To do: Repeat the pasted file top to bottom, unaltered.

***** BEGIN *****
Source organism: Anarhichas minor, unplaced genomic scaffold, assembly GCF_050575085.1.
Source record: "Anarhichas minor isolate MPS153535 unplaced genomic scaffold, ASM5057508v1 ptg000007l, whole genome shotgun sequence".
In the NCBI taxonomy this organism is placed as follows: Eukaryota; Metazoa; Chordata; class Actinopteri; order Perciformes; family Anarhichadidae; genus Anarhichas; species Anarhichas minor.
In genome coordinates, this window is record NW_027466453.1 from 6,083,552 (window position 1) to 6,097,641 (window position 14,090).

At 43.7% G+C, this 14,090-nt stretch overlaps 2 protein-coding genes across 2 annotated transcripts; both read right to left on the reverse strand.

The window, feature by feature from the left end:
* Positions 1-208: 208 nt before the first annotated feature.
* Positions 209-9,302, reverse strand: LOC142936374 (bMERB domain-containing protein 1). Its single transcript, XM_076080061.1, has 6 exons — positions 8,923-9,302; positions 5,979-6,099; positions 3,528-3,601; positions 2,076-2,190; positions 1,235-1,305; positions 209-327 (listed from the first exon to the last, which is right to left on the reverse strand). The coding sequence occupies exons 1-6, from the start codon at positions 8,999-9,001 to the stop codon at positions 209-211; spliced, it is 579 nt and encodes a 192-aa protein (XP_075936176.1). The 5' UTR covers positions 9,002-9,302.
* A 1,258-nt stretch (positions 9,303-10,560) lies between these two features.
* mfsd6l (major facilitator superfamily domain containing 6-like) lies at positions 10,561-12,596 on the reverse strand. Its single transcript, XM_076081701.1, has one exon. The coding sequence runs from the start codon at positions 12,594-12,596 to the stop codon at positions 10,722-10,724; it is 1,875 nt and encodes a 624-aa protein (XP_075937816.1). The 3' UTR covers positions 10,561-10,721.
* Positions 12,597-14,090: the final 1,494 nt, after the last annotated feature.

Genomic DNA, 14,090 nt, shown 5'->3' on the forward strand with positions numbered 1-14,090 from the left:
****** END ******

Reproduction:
Source organism: Anarhichas minor, unplaced genomic scaffold, assembly GCF_050575085.1.
Source record: "Anarhichas minor isolate MPS153535 unplaced genomic scaffold, ASM5057508v1 ptg000007l, whole genome shotgun sequence".
In the NCBI taxonomy this organism is placed as follows: Eukaryota; Metazoa; Chordata; class Actinopteri; order Perciformes; family Anarhichadidae; genus Anarhichas; species Anarhichas minor.
In genome coordinates, this window is record NW_027466453.1 from 6,083,552 (window position 1) to 6,097,641 (window position 14,090).

At 43.7% G+C, this 14,090-nt stretch overlaps 2 protein-coding genes across 2 annotated transcripts; both read right to left on the reverse strand.

The window, feature by feature from the left end:
* Positions 1-208: 208 nt before the first annotated feature.
* Positions 209-9,302, reverse strand: LOC142936374 (bMERB domain-containing protein 1). Its single transcript, XM_076080061.1, has 6 exons — positions 8,923-9,302; positions 5,979-6,099; positions 3,528-3,601; positions 2,076-2,190; positions 1,235-1,305; positions 209-327 (listed from the first exon to the last, which is right to left on the reverse strand). The coding sequence occupies exons 1-6, from the start codon at positions 8,999-9,001 to the stop codon at positions 209-211; spliced, it is 579 nt and encodes a 192-aa protein (XP_075936176.1). The 5' UTR covers positions 9,002-9,302.
* A 1,258-nt stretch (positions 9,303-10,560) lies between these two features.
* mfsd6l (major facilitator superfamily domain containing 6-like) lies at positions 10,561-12,596 on the reverse strand. Its single transcript, XM_076081701.1, has one exon. The coding sequence runs from the start codon at positions 12,594-12,596 to the stop codon at positions 10,722-10,724; it is 1,875 nt and encodes a 624-aa protein (XP_075937816.1). The 3' UTR covers positions 10,561-10,721.
* Positions 12,597-14,090: the final 1,494 nt, after the last annotated feature.

Genomic DNA, 14,090 nt, shown 5'->3' on the forward strand with positions numbered 1-14,090 from the left: